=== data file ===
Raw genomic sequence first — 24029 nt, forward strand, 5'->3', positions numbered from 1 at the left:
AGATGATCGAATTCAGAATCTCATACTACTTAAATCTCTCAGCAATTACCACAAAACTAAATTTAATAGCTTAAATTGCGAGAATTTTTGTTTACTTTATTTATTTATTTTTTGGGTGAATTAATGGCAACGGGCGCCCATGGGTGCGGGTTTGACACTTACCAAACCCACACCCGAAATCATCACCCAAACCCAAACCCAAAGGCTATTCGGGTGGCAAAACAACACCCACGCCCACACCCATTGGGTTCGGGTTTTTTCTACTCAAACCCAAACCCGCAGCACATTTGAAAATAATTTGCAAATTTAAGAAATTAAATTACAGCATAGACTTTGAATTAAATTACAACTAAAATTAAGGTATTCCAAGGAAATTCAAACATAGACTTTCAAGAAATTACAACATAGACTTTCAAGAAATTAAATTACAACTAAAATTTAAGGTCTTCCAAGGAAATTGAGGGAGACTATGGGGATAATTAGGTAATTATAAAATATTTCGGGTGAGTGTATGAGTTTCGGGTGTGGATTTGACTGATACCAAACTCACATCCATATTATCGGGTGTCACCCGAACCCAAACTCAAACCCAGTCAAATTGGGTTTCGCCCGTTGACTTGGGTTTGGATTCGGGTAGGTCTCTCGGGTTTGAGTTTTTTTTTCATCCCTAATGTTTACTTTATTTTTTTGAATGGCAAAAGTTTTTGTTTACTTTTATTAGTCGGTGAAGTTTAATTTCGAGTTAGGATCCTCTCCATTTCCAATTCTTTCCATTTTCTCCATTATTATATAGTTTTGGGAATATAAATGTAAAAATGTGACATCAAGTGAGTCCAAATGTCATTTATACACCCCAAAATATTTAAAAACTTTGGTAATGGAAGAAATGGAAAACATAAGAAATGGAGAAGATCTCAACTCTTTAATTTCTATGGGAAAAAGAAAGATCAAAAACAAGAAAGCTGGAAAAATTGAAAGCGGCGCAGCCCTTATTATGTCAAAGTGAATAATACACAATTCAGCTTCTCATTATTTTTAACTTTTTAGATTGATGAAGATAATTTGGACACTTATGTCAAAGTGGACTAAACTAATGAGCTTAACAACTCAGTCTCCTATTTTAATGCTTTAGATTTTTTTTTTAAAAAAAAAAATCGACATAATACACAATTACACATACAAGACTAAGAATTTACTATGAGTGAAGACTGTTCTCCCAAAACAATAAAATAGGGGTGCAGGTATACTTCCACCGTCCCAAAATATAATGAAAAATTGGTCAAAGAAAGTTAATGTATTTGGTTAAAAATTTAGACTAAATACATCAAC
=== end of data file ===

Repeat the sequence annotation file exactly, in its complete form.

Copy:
Raw genomic sequence first — 24029 nt, forward strand, 5'->3', positions numbered from 1 at the left:
AGATGATCGAATTCAGAATCTCATACTACTTAAATCTCTCAGCAATTACCACAAAACTAAATTTAATAGCTTAAATTGCGAGAATTTTTGTTTACTTTATTTATTTATTTTTTGGGTGAATTAATGGCAACGGGCGCCCATGGGTGCGGGTTTGACACTTACCAAACCCACACCCGAAATCATCACCCAAACCCAAACCCAAAGGCTATTCGGGTGGCAAAACAACACCCACGCCCACACCCATTGGGTTCGGGTTTTTTCTACTCAAACCCAAACCCGCAGCACATTTGAAAATAATTTGCAAATTTAAGAAATTAAATTACAGCATAGACTTTGAATTAAATTACAACTAAAATTAAGGTATTCCAAGGAAATTCAAACATAGACTTTCAAGAAATTACAACATAGACTTTCAAGAAATTAAATTACAACTAAAATTTAAGGTCTTCCAAGGAAATTGAGGGAGACTATGGGGATAATTAGGTAATTATAAAATATTTCGGGTGAGTGTATGAGTTTCGGGTGTGGATTTGACTGATACCAAACTCACATCCATATTATCGGGTGTCACCCGAACCCAAACTCAAACCCAGTCAAATTGGGTTTCGCCCGTTGACTTGGGTTTGGATTCGGGTAGGTCTCTCGGGTTTGAGTTTTTTTTTCATCCCTAATGTTTACTTTATTTTTTTGAATGGCAAAAGTTTTTGTTTACTTTTATTAGTCGGTGAAGTTTAATTTCGAGTTAGGATCCTCTCCATTTCCAATTCTTTCCATTTTCTCCATTATTATATAGTTTTGGGAATATAAATGTAAAAATGTGACATCAAGTGAGTCCAAATGTCATTTATACACCCCAAAATATTTAAAAACTTTGGTAATGGAAGAAATGGAAAACATAAGAAATGGAGAAGATCTCAACTCTTTAATTTCTATGGGAAAAAGAAAGATCAAAAACAAGAAAGCTGGAAAAATTGAAAGCGGCGCAGCCCTTATTATGTCAAAGTGAATAATACACAATTCAGCTTCTCATTATTTTTAACTTTTTAGATTGATGAAGATAATTTGGACACTTATGTCAAAGTGGACTAAACTAATGAGCTTAACAACTCAGTCTCCTATTTTAATGCTTTAGATTTTTTTTTTAAAAAAAAAAATCGACATAATACACAATTACACATACAAGACTAAGAATTTACTATGAGTGAAGACTGTTCTCCCAAAACAATAAAATAGGGGTGCAGGTATACTTCCACCGTCCCAAAATATAATGAAAAATTGGTCAAAGAAAGTTAATGTATTTGGTTAAAAATTTAGACTAAATACATCAAC